The who-am-I-to-judge Pope marks four controversial years

National Post, 15 March 2017

Pope Francis is non-judgmental when addressing the world on sexual matters, and extremely harsh in his judgments on other matters, from economics to immigration to climate change

Pope Francis marked his fourth anniversary as pope on Monday. Four years is not long enough to make a definitive judgment, but it is long enough to evaluate the shape and texture of a pontificate. 

The Holy Father is famous for his gestures — embracing a severely disfigured man in St. Peter’s Square, mourning refugees who died at sea at the Mediterranean port of Lampedusa, eschewing the papal apartments in favour of occupying the second floor of what used to be mistakenly called (before Francis moved in) the Vatican’s “five-star hotel.” Yet in reality the pontificate of Francis is distinctive not for his gestures or governance as much as his words. Francis guides the Church by means of his words. And there are a lot of them.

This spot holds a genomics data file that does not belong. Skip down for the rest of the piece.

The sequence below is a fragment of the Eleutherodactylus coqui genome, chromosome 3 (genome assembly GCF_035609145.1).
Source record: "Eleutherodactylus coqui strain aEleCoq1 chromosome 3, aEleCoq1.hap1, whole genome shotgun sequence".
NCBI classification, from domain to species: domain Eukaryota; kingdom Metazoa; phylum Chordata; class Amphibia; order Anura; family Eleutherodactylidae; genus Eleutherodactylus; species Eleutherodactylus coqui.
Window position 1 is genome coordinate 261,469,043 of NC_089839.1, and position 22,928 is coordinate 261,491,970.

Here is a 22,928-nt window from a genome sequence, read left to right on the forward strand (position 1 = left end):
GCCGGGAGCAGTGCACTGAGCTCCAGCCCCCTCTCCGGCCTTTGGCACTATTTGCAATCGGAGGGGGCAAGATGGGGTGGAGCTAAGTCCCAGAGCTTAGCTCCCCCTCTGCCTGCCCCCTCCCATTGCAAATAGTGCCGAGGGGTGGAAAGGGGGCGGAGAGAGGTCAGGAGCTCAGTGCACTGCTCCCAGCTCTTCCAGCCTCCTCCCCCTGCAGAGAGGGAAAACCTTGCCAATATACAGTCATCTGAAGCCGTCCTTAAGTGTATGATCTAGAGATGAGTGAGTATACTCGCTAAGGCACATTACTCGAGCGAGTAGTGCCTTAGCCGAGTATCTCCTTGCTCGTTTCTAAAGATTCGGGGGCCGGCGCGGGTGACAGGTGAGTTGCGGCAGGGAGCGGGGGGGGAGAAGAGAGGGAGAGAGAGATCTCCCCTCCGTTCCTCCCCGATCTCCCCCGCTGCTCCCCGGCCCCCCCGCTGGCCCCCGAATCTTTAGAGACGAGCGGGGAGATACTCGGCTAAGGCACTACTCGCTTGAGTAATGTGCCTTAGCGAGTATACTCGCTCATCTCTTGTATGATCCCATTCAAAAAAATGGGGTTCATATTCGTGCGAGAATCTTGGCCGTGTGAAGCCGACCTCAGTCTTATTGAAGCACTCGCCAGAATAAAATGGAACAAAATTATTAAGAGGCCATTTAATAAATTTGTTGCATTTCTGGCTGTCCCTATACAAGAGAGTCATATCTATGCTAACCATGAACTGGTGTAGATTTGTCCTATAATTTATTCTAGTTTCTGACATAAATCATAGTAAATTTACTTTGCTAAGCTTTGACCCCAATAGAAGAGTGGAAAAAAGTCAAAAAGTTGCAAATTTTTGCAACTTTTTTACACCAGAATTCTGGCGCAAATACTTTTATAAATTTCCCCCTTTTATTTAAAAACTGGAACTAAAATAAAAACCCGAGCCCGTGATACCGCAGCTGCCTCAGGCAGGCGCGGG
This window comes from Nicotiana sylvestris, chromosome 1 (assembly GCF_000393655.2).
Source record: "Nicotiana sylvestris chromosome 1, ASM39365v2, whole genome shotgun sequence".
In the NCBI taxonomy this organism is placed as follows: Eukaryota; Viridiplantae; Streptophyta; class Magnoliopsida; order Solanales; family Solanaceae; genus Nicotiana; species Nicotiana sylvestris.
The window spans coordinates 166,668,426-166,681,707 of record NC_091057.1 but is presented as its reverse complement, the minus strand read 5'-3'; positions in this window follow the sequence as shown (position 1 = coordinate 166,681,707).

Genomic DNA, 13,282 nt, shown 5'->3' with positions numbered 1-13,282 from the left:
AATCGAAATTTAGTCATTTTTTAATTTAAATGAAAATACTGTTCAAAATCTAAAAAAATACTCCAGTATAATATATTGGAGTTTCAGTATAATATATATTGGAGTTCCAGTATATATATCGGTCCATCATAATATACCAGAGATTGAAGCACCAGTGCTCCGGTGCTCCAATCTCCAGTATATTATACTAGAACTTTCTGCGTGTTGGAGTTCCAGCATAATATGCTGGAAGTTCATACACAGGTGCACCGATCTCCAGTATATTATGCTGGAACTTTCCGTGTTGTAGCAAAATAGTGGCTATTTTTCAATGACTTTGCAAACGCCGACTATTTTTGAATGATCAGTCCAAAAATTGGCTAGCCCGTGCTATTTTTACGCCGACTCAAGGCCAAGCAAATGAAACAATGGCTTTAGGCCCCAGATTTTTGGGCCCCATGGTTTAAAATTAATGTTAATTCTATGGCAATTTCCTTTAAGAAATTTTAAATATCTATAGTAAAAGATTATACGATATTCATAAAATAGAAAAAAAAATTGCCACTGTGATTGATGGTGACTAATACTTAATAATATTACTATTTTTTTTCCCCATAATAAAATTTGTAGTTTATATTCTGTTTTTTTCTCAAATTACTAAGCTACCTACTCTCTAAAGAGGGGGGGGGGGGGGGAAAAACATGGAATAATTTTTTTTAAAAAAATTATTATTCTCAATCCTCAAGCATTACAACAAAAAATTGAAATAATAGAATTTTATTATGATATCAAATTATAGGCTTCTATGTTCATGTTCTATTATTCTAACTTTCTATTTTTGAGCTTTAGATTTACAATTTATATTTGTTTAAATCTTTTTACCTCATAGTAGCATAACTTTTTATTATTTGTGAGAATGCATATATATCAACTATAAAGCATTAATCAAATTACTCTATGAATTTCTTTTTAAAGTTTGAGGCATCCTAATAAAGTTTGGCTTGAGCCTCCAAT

Every day he preaches a homily at his morning Mass — a practice which his predecessors never adopted — and Vatican Radio sends it out. His teaching documents are extraordinarily long, the last of which was the wordiest in the entire history of the papacy. There are the stream of interviews, where Francis speaks off the cuff on a wide range of topics. His airborne press conferences routinely overshadow, in terms of media coverage, whatever place he is actually visiting.

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